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Bass and darter help, please


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#1 mattknepley

mattknepley
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  • Smack-dab between the Savannah and the Saluda.

Posted 19 February 2018 - 04:27 PM

Made a brief, and I mean brief, stop in Victoria Bryant State Park, Franklin County, Georgia today. Swung the dipnet and dragged the seine through Rice Creek at the ford. Didn't turn up many fishes, but maybe a lifer for me. Or two.

I'm thinking Spotted Bass on this one, which would actually be a lifer. Not thinking Redeye because of lack of white on caudal edges. I'm not sure enough to rule out Smallmouth, though, and don't know the fishes of the drainage. And Peterson's is packed away.

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Ok, you've had two good photos, so here's the usual Knepley quality picture. This is honestly the best focus my camera would give me, and this right after the bass pics which were pretty good. Obviously a Percina of some type; looks P. nigrofasciata in the pic, but it struck me as more P. crassa in person on account of the "tire track" marks on dorsal half of the fish. (Which you can't see in the photo.) Only P. crassa doesn't get to Savannah drainages. Care to take a stab at it?

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Matt Knepley
"No thanks, a third of a gopher would merely arouse my appetite..."

#2 centrarchid

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Posted 19 February 2018 - 07:15 PM

I think your bass is a Redeye Bass.  It does not look Smallmouth Bass I am familiar with.  Not a Spotted bass as that species does not have the markings radiating from the nose.  It has a lot of red in rear fins.


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#3 Michael Wolfe

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Posted 19 February 2018 - 09:29 PM

I agree, it looks really similar to the Coosa... but I think the ones over there are split out as Bartram's Bass now.


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#4 Mike

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Posted 19 February 2018 - 09:45 PM

Did Bartram's Bass get full recognition as a species yet?


Mike Berg
Northwest Indiana

#5 Michael Wolfe

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Posted 19 February 2018 - 11:23 PM

http://fishesofgeorg...cies&class=fish

 

This is still showing it as "Micropterus sp. cf. M. coosae" but I thought there was a paper for some of these splits that Bud published.


Either write something worth reading or do something worth writing. - Benjamin Franklin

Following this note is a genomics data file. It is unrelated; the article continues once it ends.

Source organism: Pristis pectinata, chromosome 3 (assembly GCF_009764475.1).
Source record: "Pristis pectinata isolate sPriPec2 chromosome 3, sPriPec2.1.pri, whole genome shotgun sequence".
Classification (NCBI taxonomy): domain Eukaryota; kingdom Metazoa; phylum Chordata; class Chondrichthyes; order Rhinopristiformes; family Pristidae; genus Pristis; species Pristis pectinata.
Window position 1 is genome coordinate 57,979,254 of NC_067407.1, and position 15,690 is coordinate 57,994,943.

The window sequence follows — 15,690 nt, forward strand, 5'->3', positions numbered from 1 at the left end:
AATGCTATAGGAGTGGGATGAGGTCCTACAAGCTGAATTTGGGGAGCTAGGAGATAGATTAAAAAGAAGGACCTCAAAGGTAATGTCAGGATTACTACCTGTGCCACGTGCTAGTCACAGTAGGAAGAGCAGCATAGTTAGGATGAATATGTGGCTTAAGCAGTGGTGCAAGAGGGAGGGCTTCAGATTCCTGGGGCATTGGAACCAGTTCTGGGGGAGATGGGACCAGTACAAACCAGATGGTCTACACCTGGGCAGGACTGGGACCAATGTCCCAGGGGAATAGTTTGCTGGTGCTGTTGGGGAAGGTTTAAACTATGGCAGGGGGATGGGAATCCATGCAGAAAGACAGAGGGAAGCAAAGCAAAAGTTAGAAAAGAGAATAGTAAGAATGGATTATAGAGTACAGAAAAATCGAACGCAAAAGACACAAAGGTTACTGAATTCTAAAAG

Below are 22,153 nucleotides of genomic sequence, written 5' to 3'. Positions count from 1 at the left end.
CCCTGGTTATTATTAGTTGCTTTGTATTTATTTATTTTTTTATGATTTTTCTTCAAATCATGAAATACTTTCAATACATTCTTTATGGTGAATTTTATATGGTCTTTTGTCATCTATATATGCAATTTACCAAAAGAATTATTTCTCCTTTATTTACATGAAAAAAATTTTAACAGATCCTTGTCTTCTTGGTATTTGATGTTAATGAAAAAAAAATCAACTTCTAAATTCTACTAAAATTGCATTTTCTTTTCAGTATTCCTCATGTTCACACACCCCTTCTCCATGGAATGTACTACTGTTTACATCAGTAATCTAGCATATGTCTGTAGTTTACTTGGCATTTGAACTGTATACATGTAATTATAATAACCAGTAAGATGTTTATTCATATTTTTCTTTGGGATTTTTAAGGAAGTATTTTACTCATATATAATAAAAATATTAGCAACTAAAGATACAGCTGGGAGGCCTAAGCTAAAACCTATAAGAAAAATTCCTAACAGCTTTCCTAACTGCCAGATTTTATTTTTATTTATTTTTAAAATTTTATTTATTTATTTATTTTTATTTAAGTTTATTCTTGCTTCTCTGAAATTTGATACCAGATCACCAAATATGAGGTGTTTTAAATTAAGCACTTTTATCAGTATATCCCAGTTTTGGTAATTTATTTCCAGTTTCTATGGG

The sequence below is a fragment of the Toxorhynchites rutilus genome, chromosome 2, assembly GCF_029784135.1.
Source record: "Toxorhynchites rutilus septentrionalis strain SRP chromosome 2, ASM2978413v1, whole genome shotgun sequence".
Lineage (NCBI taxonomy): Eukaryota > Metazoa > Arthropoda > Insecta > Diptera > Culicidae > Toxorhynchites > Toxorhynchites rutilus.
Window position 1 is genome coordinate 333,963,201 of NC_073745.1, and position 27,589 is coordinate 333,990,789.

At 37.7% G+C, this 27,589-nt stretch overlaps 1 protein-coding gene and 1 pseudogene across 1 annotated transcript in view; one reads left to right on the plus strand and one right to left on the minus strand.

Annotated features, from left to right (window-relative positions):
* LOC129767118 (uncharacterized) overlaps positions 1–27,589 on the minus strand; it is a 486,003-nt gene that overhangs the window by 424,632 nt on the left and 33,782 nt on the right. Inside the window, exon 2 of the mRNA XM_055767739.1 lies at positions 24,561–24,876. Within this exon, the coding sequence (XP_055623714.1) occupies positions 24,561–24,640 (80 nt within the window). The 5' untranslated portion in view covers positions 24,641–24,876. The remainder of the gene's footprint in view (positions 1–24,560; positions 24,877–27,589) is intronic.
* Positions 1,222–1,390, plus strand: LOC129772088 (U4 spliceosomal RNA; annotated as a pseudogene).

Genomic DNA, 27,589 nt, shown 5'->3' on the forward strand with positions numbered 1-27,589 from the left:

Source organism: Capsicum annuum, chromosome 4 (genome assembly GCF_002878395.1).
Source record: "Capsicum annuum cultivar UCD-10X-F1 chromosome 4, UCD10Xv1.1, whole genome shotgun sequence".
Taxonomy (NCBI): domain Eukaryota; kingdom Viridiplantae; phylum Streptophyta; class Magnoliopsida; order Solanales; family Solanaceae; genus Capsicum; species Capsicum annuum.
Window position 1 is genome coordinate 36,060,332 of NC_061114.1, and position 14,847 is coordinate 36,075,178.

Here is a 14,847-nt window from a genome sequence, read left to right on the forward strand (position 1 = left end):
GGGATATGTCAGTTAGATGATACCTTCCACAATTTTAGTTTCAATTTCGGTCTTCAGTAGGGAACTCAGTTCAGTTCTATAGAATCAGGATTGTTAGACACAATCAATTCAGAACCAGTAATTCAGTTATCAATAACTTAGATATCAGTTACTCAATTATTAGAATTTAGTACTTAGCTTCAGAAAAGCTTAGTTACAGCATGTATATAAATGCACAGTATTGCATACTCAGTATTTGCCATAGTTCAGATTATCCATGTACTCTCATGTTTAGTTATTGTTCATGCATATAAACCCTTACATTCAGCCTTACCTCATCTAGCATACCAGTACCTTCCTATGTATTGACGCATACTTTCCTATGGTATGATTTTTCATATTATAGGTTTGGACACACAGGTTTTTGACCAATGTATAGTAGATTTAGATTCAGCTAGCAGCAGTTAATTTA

#6 mattknepley

mattknepley
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Posted 20 February 2018 - 06:34 AM

Thanks, guys.

Putting the picture up on one half the screen and scrolling down through here http://georgiawildli.../identificationon the other half, Bartram's Bass does seem the most likely. Am I correct in thinking that Bartram's and Altamaha will be split from each other, and that sp. cf. cataractae is a previous split from coosae?

Criminy, who knew there were so many basses? ;)
Matt Knepley
"No thanks, a third of a gopher would merely arouse my appetite..."

#7 Dustin

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Posted 21 February 2018 - 08:44 AM

Darter is for sure nigrofasciata.  They are thick over there.


Dustin Smith
At the convergence of the Broad, Saluda and Congaree
Lexington, SC


#8 mattknepley

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Posted 21 February 2018 - 08:42 PM

Thanks, Dustin. The more I see that pic the more I realize it was just wishful thinking that it might've been something new for me...
Matt Knepley
"No thanks, a third of a gopher would merely arouse my appetite..."

#9 Matt DeLaVega

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Posted 21 February 2018 - 09:14 PM

So, if you are like me, and didn't even know there were black bass splits going on, this is a Coosa, or redeye bass essentially? Darn close? Is the split accepted?


The member formerly known as Skipjack


#10 fundulus

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Posted 22 February 2018 - 10:34 AM

The split is widely accepted.


Bruce Stallsmith, Huntsville, Alabama, US of A

#11 centrarchid

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Posted 22 February 2018 - 11:54 AM

I have no reason to split the black basses until the far superior Bluegill is treated in a similar manner by gel jockeys.  Some things are just way more obvious.


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#12 mattknepley

mattknepley
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Posted 22 February 2018 - 04:30 PM

I have no reason to split the black basses until the far superior Bluegill is treated in a similar manner by gel jockeys.  Some things are just way more obvious.


lol ;P
Matt Knepley
"No thanks, a third of a gopher would merely arouse my appetite..."

#13 FirstChAoS

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Posted 14 April 2018 - 10:10 PM

I have no reason to split the black basses until the far superior Bluegill is treated in a similar manner by gel jockeys.  Some things are just way more obvious.

 

 

Not until a full examination of the "pterocephalus" (wingheads, my term for the huge operculums on them) redbreasts and the northern ones to see if they are subspecies or just regional variation.

 

Also why are all the northeastern Arctic Char one subspecies when each shows adaptations to a different diet in their lake. Sometimes even different spawning methods.


Edited by FirstChAoS, 14 April 2018 - 10:12 PM.





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